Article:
Fourteen years after its series finale, “The X-Files” is back on FOX, and it’s … well, I wish I could say it’s great. Between the deafening hype and the murky track record of series creator Chris Carter’s late-period creative choices, I adjusted my expectations for the revival series to be accordingly low. Even if the rebooted “The X-Files” were just a welcome reunion between me and my two all-time favorite characters, with nothing else redeemable, I told myself I’d be satisfied.
I wish seeing Scully and Mulder was enough. “The X-Files” has some addictive alien substance in its DNA that makes it irresistible to fans and the perfect receptacle for cult worship, which makes it impossible to write about the show without bringing myself and my experience with it into the fold. While I love “The X-Files” to death, I’ve always kept a Scully-esque skeptic’s attitude and a critical eye toward the flaws that have been there since episode one. The show is wildly uneven, with some of the cases and episodes deserving a spot in the Great TV Canon, and others so forgettable they burn themselves into your brain (I’m looking at you, “First Person Shooter”).
“My Struggle” doesn’t fall into either of these two categories. It contains all of “The X-Files” ’s most dangerous trappings, yet also maintains vestiges of what made the show so great two decades ago. The episode’s intro sequence, featuring resident supernatural enthusiast Fox Mulder (David Duchovny, “Californication”) narrating the events of the previous nine seasons, is creative shorthand meant to catch new viewers up to speed. While stock photo images and newspaper clippings flash by, Mulder clues the audience in on his fascination with aliens, but also hints at the psychological ennui that will be revealed later in the episode. As pictures of UFO crashes and monstrous aliens flip across the screen, Mulder sounds bored and disengaged. He sounds a far cry from the passionate zealot that fans remember from the previous series: “We must ask ourselves … Are they really a hoax?” He doesn’t sound convinced. Just like that, the viewer’s curiosity is piqued, and Duchovny has sent us on a mission to figure out what’s wrong with Mulder.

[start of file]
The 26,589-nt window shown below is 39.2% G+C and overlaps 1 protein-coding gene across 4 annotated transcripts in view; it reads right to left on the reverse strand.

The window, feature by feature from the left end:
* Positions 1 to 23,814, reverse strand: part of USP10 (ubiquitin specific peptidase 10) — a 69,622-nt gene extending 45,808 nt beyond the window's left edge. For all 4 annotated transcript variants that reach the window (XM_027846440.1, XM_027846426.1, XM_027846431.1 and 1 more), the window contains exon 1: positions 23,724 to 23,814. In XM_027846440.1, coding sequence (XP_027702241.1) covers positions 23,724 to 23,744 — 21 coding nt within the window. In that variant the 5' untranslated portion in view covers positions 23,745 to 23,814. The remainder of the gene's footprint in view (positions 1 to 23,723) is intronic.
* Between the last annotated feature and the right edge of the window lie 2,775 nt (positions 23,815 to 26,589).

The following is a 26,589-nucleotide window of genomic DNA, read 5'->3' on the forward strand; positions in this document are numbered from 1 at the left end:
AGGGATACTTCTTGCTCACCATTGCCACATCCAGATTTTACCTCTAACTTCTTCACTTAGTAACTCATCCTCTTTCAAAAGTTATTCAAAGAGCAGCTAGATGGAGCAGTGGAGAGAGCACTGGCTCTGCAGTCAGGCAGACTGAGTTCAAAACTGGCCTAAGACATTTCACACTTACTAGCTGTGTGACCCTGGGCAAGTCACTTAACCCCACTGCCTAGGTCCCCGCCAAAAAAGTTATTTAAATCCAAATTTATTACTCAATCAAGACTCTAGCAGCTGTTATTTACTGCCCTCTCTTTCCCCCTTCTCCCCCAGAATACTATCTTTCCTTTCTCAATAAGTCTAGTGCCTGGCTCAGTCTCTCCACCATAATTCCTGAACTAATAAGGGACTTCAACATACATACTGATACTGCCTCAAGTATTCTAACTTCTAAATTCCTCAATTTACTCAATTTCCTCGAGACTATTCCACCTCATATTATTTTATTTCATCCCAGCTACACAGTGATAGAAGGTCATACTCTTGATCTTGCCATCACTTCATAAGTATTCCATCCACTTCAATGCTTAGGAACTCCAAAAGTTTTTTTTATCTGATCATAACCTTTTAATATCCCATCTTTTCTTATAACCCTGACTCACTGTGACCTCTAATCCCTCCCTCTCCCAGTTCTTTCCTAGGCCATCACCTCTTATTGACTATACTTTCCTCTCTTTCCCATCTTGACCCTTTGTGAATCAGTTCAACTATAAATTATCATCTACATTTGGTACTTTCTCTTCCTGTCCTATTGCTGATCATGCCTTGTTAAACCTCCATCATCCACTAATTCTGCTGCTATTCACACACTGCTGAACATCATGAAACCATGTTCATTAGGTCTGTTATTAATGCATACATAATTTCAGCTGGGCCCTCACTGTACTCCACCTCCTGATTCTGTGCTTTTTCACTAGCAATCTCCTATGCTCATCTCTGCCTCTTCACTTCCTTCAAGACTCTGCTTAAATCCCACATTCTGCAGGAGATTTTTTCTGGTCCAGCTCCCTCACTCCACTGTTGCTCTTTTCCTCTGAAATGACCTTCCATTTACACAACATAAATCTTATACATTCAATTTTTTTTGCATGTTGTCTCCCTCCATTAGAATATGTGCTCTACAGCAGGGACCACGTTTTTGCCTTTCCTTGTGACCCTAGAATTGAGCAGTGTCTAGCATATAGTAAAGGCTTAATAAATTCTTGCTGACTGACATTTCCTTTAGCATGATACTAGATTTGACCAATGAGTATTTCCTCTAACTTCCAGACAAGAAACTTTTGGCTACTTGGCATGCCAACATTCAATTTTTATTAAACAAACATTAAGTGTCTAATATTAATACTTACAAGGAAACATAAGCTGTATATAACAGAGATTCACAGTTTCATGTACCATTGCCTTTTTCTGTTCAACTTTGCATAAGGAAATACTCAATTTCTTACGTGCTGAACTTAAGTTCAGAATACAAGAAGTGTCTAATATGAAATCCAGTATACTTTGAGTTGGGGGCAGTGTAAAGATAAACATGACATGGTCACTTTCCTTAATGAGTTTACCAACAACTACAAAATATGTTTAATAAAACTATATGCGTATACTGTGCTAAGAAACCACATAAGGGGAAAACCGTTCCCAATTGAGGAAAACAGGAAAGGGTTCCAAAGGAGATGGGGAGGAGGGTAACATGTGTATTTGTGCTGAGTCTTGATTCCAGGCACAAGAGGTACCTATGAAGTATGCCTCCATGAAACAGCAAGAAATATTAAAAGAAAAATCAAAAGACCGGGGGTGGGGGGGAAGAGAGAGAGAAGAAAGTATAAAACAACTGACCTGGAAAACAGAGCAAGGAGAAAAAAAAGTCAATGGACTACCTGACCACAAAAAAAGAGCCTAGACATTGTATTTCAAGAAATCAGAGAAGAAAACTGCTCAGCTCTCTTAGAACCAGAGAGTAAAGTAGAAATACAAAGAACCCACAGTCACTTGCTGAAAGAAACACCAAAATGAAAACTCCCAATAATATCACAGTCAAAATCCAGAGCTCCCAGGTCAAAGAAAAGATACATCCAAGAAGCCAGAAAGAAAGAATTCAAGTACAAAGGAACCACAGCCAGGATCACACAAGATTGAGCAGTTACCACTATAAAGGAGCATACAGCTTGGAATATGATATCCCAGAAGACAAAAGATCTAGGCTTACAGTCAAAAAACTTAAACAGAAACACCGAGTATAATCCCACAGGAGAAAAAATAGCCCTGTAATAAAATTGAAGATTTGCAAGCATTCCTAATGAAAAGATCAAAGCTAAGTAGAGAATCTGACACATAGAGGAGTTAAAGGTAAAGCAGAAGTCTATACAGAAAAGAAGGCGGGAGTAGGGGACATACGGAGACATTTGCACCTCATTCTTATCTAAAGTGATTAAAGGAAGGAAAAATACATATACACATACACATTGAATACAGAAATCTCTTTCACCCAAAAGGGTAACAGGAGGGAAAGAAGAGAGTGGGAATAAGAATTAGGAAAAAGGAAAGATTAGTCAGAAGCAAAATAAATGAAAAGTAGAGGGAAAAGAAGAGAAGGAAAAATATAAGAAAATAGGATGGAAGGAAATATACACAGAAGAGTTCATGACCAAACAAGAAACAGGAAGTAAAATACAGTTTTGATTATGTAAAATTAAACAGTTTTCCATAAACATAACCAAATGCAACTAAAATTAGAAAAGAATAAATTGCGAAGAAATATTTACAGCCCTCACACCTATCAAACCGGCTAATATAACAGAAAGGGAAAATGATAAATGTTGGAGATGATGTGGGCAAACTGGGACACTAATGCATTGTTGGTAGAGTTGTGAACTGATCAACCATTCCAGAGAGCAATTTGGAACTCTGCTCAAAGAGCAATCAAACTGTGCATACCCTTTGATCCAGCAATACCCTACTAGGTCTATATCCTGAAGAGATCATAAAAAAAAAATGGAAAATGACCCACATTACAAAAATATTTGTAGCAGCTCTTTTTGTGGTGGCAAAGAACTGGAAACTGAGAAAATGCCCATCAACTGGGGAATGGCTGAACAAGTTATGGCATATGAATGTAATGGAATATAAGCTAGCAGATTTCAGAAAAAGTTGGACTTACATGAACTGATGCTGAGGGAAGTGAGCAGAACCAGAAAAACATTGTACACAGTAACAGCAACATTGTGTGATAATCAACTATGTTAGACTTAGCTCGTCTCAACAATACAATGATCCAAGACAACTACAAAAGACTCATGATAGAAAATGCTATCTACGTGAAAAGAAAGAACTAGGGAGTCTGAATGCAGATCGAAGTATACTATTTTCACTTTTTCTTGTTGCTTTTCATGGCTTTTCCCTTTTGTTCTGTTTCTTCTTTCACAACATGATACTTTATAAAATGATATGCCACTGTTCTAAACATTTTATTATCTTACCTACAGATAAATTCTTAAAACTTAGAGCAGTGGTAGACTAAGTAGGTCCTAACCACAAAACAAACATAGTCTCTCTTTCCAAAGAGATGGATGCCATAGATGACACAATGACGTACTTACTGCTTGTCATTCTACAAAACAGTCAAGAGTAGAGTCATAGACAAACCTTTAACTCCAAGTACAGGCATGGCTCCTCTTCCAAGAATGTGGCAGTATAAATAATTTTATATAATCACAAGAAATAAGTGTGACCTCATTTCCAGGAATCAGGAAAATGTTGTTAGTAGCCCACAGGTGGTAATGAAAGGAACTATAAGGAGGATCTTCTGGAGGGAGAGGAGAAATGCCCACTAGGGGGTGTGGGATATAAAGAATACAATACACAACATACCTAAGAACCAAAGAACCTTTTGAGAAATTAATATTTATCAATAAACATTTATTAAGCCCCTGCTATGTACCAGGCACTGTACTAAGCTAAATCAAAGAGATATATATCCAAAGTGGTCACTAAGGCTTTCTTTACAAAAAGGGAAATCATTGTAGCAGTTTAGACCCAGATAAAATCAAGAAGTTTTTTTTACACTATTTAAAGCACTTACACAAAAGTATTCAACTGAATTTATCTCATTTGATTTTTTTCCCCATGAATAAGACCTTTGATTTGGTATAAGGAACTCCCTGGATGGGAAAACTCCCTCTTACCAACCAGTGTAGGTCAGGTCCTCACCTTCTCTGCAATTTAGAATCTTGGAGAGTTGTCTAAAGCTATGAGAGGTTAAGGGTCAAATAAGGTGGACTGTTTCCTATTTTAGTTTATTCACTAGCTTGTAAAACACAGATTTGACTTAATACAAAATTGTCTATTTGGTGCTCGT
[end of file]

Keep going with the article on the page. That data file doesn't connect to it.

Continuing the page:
Sure enough, Mulder has grown depressed and worse for the wear since the X-Files division closed. Without his passions or his case partner to guide him, Mulder’s belief is waning. Duchovny is game for this graying and cynical character bent, but he keeps a spark of the bright old Mulder in his performance. This spark intensifies whenever he shares the screen with his former partner, Dana Scully (Gillian Anderson, “The Fall”). In the years since we’ve last seen her, Scully also appears to have grown colder and more cynical (though this might be the aftermath of Anderson’s brilliantly detached “Hannibal” performance). Thankfully, the two jump right back into their gently combative relationship, and Mulder sets a million ’shipper hearts aflame when he cracks a sly smile and tells Scully “Don’t pretend I’m going alone.”
But even great performers can’t save bad writing. The miniseries’ new case is frustratingly scattered across the episode’s 43-minute runtime. Political conspiracist talk show host Tad O’Malley (Joel McHale, “Community”) inspires Mulder and Scully to investigate Sveta (Annet Mahendru, “The Americans”) ’s claims that she was abducted by aliens, has alien DNA and had aliens hole-punch circles in her abdomen. Despite Mahendru’s best efforts, Sveta is a ridiculous character, made even more so by the fact that Mulder is convinced she is the “key to everything” and just a few minutes of her testimony is enough to make him question his entire worldview. The introductions feel rushed, and the episode doesn’t spend enough time dissecting Mulder’s weakened beliefs or desperation to justify this sudden switch.
The episode also suffers from some horrific dialogue writing and direction — bad even by the standards of a show that has never been known for its subtle character work. In one scene that takes place on Mulder’s porch, Scully and her former partner utter every “X-Files” poster epithet within the span of two minutes: “You want to believe! You so badly want to believe!” “I do believe!” “The truth is out there, Scully, and Tad O’Malley is gonna broadcast it!” As Mulder and Scully trade fan-service quotes, they grip the other’s shoulders and shout with their faces inches from one another. Of course, Sveta is standing right at the door watching them, and interrupts to ask if everything is OK. I laughed out loud. It’s not OK.
I really want to believe that “The X-Files” will get back on track and deliver five great episodes after this middling premiere. I want to believe that the reboot isn’t back solely for nostalgia’s sake, for money or for network ratings. I want Mulder to make sense again, for the Cigarette Smoking Man to scare me shitless and for the story to justify the fact that “The X-Files” was pulled back out of the cabinet drawer and resurrected from the dead. “My Struggle” doesn’t quite live up to the heights set by previous seasons or merit the reboot on its own terms, but it’s worth holding out hope that the show will justify its own existence. After all, we’ve still got five episodes — and the truth is out there.